At the time an engineering book I have was written in the 1950s, parts of Australia had 25Hz power because the mines that were the main industries in those towns had 25Hz generators. The rest of Australia had 50Hz. I did not realize that all of those were now gone.
 
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Wurly1

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Little update about my SS-1100D (sabotaged) system.
After having found a little wire short-circuiting the left and right channels, i found another anomaly on the SC cartridge bias pcb located under the turntable.
See pic 2. After removing some solder i found this was another short made on purpose by previous owner or tech. See pic 3
 

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Circular Vibes

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Hope you get it restored and working with the SG cart. I love my SG and am getting another preamp as I can not schematics to restore the 3 I already have. They are the only CD4 carts that I actually prefer over my AT440MLB.
 

Wurly1

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Hope you get it restored and working with the SG cart. I love my SG and am getting another preamp as I can not schematics to restore the 3 I already have. They are the only CD4 carts that I actually prefer over my AT440MLB.
I can't wait to hear it!
I hope my SG cart have not been damaged by this short circuit.
I actually draw the detailed schematics of the SS-1100D amplifier to understand it's working. I learned a lot on this design and for one thing, all audio sources are passing thru the CD-4 board. The decoding is de-activated and a large part of the board is bypassed when sources other than phono are selected. The only thing i haven't draw yet is the CD-4 decoder and tuner section. I will have to draw it if the system still not work after reassembly which in under way.
 

Circular Vibes

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Are you in a major city? Toronto has the reference library with an extensive schematic collection including most of the Howard Sams manuals available for photocopy in library. Many other resources too if you just ask. Be aware they may be very nosy while you look as some asshat took a razor blade to the entire RCA book collection years ago. Montreal, Vancouver and others may also have similar resources as well as well stocked Uni libraries.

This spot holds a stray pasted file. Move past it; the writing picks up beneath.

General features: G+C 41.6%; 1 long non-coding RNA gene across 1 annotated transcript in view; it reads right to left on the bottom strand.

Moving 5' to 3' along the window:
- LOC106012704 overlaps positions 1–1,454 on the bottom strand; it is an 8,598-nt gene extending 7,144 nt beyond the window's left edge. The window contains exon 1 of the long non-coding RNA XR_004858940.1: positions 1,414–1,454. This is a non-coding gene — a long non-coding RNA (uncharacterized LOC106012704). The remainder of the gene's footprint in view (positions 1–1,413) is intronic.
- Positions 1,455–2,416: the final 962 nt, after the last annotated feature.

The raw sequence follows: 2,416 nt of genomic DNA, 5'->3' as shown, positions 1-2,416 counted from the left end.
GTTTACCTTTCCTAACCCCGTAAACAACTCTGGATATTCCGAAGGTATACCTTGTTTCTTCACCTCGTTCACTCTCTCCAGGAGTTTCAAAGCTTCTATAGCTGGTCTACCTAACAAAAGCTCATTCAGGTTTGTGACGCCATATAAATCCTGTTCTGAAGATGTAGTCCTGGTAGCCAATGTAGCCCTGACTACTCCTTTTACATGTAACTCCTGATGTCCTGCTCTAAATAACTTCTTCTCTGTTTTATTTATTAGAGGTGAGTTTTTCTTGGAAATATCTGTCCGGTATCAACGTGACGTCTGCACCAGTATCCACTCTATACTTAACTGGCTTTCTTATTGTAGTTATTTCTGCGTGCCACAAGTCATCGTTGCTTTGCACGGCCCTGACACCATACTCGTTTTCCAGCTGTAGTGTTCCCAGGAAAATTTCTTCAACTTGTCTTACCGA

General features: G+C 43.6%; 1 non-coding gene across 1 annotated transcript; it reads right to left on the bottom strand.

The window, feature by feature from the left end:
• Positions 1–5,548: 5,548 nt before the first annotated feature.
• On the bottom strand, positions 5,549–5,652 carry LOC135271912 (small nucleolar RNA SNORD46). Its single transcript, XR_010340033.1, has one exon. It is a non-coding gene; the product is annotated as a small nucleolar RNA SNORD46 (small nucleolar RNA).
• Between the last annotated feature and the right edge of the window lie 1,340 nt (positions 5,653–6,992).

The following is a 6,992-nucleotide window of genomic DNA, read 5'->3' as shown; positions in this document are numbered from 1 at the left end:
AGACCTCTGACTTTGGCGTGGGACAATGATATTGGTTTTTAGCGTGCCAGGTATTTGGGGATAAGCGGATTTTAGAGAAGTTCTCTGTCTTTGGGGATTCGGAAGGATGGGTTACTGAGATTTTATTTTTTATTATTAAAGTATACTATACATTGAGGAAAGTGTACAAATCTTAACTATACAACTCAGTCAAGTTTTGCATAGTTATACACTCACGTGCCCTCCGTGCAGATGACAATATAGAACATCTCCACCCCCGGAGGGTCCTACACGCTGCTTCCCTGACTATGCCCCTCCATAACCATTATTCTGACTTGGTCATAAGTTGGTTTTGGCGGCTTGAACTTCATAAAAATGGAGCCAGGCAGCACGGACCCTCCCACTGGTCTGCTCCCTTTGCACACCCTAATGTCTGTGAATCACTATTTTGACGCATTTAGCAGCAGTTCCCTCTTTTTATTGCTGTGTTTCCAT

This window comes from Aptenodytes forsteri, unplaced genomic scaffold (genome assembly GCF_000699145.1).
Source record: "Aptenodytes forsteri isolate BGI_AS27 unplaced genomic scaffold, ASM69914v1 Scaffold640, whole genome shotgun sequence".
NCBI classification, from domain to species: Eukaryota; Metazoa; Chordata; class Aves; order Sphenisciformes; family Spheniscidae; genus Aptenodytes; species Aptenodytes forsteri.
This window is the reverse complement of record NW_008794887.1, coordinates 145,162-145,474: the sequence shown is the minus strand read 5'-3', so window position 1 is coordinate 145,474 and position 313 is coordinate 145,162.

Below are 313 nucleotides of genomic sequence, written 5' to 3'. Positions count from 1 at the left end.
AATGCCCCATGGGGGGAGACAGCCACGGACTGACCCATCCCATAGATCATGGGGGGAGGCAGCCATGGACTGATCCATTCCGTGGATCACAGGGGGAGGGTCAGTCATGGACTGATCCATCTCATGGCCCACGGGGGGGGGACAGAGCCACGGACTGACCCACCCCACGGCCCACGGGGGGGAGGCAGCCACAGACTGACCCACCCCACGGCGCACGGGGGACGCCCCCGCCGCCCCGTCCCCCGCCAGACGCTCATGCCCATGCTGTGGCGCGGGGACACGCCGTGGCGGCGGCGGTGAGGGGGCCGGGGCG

Owen Smith

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I find it hard to reconcile something as low budget looking as an all in one system having something as esoteric as a strain gauge cartridge. Even the concept of an all in one CD-4 system seems strange.
 

Circular Vibes

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It was common to use the SG carts in all in ones in Japan. I do not know why. They work well and may have been cheaper to produce at the time. There were also conical styli for them very cheap and still widely available. I agree SG have great potential and is a waste on all in one systems of cheaper construction but at least they didn't revert to using ceramics. There was also a different taxation in Japan and Australia (maybe other countries too?) that made all in one cabinet systems more affordable than separates and also attempted to get the new quad into more homes at leas cost. It was a somewhat failed attempt to convert the rest of us to 4 channel. Asmirable but ill fated regrettably.
 

Wurly1

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Are you in a major city? Toronto has the reference library with an extensive schematic collection including most of the Howard Sams manuals available for photocopy in library.
I'm not in a big city, i'm located in the eastern townships, province of Quebec.
I've been looking all around for schematics. I even wrote a letter translated in japanese to National Panasonic/Technics and they told me the schematics for this model are not availlable due to the fact it's an 1974 model and that they were never published.
 

Wurly1

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I find it hard to reconcile something as low budget looking as an all in one system having something as esoteric as a strain gauge cartridge. Even the concept of an all in one CD-4 system seems strange.
My work on drawing the schematics helped me understand better why they made all in one systems. Everything's design to be a perfect fit. The strain gauge cartridge does not need a preamp, the RIAA response curve is buit-in. Further: after the input selector there is a wide band power amplifier that boost the audio signal and the carrier before being fed to the CD-4 decoder board.
My conclusion is: All-in-one design was the best way to make sure CD-4 would work flawlesly out of the box.
 

Owen Smith